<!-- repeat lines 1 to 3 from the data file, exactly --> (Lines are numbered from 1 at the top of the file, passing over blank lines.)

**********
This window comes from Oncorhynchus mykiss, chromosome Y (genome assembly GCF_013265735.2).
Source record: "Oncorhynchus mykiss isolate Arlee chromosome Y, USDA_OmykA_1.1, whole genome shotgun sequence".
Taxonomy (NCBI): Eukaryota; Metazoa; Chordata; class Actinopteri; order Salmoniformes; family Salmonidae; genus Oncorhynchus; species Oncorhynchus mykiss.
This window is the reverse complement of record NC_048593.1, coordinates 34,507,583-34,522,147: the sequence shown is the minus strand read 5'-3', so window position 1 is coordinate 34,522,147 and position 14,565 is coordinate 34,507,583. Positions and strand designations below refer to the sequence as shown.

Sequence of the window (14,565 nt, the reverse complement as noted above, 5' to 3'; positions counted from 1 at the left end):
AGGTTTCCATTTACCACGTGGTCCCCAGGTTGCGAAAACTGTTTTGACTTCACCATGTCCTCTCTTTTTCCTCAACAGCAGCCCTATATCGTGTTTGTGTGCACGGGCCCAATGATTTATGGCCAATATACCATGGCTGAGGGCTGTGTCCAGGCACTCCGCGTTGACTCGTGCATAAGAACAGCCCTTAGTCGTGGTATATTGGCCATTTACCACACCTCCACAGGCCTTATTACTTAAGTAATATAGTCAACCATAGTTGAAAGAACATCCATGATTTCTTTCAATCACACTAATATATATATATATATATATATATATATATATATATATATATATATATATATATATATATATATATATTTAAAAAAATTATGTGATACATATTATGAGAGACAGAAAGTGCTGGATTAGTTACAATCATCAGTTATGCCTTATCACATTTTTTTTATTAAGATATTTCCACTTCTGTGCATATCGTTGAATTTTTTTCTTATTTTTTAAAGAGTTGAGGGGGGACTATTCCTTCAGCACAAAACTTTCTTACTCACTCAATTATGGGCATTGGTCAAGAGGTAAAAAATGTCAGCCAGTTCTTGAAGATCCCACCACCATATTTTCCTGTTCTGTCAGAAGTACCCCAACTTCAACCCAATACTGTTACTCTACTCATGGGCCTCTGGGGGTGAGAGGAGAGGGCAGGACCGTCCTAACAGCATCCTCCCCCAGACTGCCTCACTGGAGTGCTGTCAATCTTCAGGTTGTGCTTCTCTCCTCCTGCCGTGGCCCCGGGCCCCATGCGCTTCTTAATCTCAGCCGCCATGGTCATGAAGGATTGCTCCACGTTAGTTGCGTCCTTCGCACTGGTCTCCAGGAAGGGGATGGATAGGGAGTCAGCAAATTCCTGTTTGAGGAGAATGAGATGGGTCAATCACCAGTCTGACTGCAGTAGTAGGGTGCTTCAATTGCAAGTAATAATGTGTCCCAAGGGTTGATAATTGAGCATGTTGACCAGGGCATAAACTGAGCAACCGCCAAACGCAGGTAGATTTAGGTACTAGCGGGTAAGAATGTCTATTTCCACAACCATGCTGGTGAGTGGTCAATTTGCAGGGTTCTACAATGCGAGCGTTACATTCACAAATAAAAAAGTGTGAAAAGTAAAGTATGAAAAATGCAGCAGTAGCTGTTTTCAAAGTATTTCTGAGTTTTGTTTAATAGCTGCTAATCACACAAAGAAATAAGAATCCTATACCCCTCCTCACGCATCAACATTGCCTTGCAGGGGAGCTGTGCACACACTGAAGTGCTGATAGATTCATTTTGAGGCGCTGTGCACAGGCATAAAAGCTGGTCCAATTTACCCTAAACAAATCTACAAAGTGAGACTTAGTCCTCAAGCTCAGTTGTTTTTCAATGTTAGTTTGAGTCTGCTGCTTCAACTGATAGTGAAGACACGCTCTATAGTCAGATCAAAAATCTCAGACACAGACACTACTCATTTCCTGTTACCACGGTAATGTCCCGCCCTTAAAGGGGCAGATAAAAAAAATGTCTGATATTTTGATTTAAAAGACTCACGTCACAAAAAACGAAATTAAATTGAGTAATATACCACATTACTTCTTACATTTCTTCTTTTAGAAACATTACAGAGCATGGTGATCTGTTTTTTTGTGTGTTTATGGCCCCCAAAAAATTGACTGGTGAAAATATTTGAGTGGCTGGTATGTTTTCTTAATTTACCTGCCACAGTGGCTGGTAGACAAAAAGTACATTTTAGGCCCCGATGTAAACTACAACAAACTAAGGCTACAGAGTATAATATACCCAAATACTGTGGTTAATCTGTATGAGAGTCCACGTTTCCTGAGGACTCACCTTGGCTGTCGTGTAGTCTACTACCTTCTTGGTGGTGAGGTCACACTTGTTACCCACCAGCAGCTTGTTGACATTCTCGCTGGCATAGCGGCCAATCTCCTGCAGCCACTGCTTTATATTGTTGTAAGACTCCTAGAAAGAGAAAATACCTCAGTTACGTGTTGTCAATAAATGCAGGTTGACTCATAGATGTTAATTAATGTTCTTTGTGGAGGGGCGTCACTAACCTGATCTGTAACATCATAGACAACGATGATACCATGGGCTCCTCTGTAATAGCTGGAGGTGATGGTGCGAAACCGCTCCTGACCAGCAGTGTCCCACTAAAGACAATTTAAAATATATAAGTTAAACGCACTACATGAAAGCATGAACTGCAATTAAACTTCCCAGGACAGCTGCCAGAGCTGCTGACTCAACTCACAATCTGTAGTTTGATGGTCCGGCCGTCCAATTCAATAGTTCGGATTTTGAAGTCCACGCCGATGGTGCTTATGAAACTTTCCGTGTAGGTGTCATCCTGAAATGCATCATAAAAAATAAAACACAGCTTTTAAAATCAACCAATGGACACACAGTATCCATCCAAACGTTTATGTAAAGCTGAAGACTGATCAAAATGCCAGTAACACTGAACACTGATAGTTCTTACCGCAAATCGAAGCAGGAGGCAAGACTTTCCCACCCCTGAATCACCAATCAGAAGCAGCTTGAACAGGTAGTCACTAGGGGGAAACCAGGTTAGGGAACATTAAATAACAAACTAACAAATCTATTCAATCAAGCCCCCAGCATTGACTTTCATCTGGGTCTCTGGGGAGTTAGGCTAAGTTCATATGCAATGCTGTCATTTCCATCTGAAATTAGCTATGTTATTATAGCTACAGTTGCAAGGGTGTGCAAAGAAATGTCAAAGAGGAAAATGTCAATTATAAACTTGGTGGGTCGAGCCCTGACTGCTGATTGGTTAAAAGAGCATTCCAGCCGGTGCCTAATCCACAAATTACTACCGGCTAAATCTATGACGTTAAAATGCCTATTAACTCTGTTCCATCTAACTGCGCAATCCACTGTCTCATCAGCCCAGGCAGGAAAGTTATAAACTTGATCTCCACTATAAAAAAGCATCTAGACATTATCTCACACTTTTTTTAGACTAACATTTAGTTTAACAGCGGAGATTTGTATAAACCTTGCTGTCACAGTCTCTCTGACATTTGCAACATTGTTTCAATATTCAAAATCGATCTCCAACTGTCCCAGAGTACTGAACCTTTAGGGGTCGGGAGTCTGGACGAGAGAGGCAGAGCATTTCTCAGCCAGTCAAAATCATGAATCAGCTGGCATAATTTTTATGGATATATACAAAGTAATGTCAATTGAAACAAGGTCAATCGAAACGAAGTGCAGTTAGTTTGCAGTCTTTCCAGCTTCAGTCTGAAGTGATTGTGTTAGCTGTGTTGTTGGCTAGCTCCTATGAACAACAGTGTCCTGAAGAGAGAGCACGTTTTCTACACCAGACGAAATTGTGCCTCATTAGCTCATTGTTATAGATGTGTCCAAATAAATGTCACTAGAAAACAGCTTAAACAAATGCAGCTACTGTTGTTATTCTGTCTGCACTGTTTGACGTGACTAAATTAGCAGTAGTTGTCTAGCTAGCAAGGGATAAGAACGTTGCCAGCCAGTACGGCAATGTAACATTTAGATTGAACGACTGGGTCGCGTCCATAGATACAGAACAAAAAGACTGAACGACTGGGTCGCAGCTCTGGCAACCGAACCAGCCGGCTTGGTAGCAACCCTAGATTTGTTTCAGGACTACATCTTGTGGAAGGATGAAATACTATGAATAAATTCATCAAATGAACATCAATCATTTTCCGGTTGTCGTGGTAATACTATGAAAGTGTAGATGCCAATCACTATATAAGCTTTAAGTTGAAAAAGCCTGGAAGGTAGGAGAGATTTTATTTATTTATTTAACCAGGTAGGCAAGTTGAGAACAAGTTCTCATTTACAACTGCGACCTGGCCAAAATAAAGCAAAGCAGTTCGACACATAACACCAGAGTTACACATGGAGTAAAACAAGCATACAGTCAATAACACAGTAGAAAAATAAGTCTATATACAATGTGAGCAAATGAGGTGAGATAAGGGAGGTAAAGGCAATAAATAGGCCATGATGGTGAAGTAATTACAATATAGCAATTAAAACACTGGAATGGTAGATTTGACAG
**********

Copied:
This window comes from Oncorhynchus mykiss, chromosome Y (genome assembly GCF_013265735.2).
Source record: "Oncorhynchus mykiss isolate Arlee chromosome Y, USDA_OmykA_1.1, whole genome shotgun sequence".
Taxonomy (NCBI): Eukaryota; Metazoa; Chordata; class Actinopteri; order Salmoniformes; family Salmonidae; genus Oncorhynchus; species Oncorhynchus mykiss.